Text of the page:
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Convicted of murder as a teen, Providence man released from prison under new R.I. law

On Rhode Island Report podcast, Keith Nunes notes that most people sent to prison will return to society some day. So, he asked, “What do we want to do?”

Keith Nunes was released from prison under Mario's Law.Megan Hall
Rhode Island PBSRI PBS

PROVIDENCE — On the Rhode Island Report podcast, Keith Nunes spoke about what it was like to walk out of the Adult Correctional Institutions after spending 23 years behind bars for murdering a man when he was a teenager.

Nunes, now 41, was one of three men granted parole for crimes they committed when they were teens under “Mario’s Law,” which aims to give young offenders serving lengthy sentences a chance to show they deserve an early release on parole. Passed in 2021, the law says those sentenced before their 22nd birthday are eligible for parole after serving 20 years unless they’re serving a life sentence without the possibility of parole.


“It’s so much emotion at once,” Nunes said of leaving the ACI about seven months ago. “Obviously, it was a very happy moment. But for me, someone like me, it was a very sober moment. I felt the weight of it in a lot of different ways.”

Nunes had been convicted of killing a man after an altercation on the boardwalk along South Water Street in Providence in June 1999, and he was sentenced to life with the possibility of parole.

“It’s still a sentence where they never have to let you go,” he said. “I kind of had the mind frame of: I don’t really have time to celebrate right now. I have things to do. I’ll celebrate later five years down the line when I’ve succeeded and when I’ve proven that I deserve to be here.”

Nunes said he is now studying at Roger Williams University, pursuing a community development degree, and serving as a student case manager for the Reentry Campus Program.

But he said he might end up going back to prison because the state has appealed a ruling regarding l Law.

The state Department of Corrections maintained that Nunes and two other men should remain in prison to serve shorter consecutive sentences for other convictions. The American Civil Liberties Union of Rhode Island filed petitions for their release, accusing the Department of Corrections of undermining the purpose of Mario’s Law. A Superior Court judge ordered the release of the three men, but now the state is appealing to the Rhode Island Supreme Court.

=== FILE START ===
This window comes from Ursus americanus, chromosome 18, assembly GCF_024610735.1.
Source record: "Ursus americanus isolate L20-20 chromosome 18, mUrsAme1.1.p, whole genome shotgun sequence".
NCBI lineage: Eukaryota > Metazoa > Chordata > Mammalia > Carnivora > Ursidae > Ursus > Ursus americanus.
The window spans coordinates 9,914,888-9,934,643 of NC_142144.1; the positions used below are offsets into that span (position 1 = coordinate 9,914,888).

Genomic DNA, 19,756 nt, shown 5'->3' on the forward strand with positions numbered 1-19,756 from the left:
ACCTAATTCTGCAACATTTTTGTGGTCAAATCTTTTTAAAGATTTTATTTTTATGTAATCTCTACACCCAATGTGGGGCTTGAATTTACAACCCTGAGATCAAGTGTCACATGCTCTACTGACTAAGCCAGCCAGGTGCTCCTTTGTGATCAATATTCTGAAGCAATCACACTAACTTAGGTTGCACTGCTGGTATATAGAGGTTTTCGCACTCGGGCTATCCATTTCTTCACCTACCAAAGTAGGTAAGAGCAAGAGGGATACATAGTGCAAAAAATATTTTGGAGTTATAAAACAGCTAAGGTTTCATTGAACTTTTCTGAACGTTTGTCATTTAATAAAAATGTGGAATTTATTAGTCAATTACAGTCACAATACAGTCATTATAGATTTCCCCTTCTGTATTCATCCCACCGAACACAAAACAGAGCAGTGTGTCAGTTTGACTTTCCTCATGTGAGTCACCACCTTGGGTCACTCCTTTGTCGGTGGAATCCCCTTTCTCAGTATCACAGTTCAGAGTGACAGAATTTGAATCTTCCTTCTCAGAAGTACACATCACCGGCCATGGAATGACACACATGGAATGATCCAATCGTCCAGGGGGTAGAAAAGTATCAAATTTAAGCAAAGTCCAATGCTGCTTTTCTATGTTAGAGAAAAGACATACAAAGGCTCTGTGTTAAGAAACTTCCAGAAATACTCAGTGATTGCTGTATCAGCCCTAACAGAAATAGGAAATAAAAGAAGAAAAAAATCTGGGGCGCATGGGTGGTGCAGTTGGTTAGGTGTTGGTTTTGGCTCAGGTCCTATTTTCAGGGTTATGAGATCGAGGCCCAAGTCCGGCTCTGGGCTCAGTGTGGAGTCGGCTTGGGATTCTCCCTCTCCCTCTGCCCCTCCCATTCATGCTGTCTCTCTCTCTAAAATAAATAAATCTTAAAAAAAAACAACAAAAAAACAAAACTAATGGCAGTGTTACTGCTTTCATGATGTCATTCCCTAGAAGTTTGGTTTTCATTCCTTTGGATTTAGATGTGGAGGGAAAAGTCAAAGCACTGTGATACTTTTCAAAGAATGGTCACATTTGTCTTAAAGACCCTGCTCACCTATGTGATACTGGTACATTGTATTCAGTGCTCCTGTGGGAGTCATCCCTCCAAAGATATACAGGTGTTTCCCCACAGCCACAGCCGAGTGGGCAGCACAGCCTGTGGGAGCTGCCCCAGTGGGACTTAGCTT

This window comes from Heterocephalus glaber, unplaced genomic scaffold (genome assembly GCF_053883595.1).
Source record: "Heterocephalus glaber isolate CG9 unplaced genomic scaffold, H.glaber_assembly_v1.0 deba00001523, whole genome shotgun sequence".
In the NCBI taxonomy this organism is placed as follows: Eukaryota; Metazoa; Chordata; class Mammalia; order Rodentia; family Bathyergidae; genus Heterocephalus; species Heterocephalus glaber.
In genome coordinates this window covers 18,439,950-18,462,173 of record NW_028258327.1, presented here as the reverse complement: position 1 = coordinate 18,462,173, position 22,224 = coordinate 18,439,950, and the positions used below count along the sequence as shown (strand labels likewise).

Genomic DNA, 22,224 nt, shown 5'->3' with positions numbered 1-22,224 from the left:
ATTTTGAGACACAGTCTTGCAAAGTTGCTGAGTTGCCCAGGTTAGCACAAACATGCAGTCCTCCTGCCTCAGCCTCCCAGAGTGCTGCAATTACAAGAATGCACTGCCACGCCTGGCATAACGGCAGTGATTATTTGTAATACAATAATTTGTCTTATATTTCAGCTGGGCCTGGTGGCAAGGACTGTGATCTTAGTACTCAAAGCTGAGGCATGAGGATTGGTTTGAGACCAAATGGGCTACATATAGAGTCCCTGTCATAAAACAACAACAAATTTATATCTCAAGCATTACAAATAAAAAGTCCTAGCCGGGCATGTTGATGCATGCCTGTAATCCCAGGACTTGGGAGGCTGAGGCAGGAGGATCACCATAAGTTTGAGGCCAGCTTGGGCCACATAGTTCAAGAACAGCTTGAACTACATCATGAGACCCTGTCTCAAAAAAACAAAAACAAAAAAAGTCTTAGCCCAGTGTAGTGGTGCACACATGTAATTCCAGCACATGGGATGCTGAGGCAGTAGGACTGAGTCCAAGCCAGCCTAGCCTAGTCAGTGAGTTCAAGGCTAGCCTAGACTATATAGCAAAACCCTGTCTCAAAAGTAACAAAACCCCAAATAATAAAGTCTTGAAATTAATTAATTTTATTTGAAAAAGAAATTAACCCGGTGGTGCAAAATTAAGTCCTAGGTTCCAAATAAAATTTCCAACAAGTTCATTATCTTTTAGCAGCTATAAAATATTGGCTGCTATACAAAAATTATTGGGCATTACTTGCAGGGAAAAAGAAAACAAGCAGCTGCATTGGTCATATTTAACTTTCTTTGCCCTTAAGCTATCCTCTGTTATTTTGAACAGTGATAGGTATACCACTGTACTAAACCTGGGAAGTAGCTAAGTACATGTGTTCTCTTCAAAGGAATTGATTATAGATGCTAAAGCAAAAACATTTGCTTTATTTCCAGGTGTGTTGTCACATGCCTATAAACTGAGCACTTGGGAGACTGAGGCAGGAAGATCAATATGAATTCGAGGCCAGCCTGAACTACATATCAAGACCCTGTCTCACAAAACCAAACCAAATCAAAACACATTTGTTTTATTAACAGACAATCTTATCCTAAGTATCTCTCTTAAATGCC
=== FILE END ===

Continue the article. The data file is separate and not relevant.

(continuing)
Nunes noted the law is named for Mario Monteiro, who advocated for the legislation but remains in prison for shooting a Cambodian immigrant to death as a teen. “It was his work that brought about the law in the first place,” he said. “So it would be an ironic tragedy of the highest order if the man that did that doesn’t get the chance.”

Nunes said people must be held accountable for their actions, including him.

“People deserve to be punished for immoral acts. Absolutely,” he said. “I would never claim I didn’t deserve to be in prison. I would never claim that. If anything, I beat myself up more than the law ever could — more than a criminal justice system ever could — for my mistakes, for my wrongdoings.”

But Nunes emphasized that “the majority of individuals that get sent to prison to do a prison term are coming out, are coming back to society.”

So, he asked, “What do we want to do? Do we want to punish individuals in a way where we tell them that we do not take their circumstances into consideration that got them there in the first place — we don’t care — and punish him and send him home more upset and more angry? Or do we want to help remedy the situation?”


Nunes said more emphasis should be placed on rehabilitating those people and preparing them to return to society. “I think we’re heading in that direction,” he said. “But I would love to explore anything that gets us in the direction of focusing more on the rehabilitative aspect.”

Nunes said he knows what he wants to do with the rest of his life.

“I want to serve in whatever way I can,” he said. “I’m a firm believer that all of us as individuals have a certain combination of talents and abilities and skills that is unique to us. And I believe that that equips each person to serve in a unique way that no one else can serve.”

Nunes also spoke about his experience on “Generation Rising,” a series hosted by Kiara Butler on Rhode Island PBS, and that episode will air on Friday.

To get the latest episode each week, follow Rhode Island Report podcast on Apple Podcasts and other podcasting platforms, or listen in the player above.

Edward Fitzpatrick can be reached at edward.fitzpatrick@globe.com. Follow him on Twitter @FitzProv.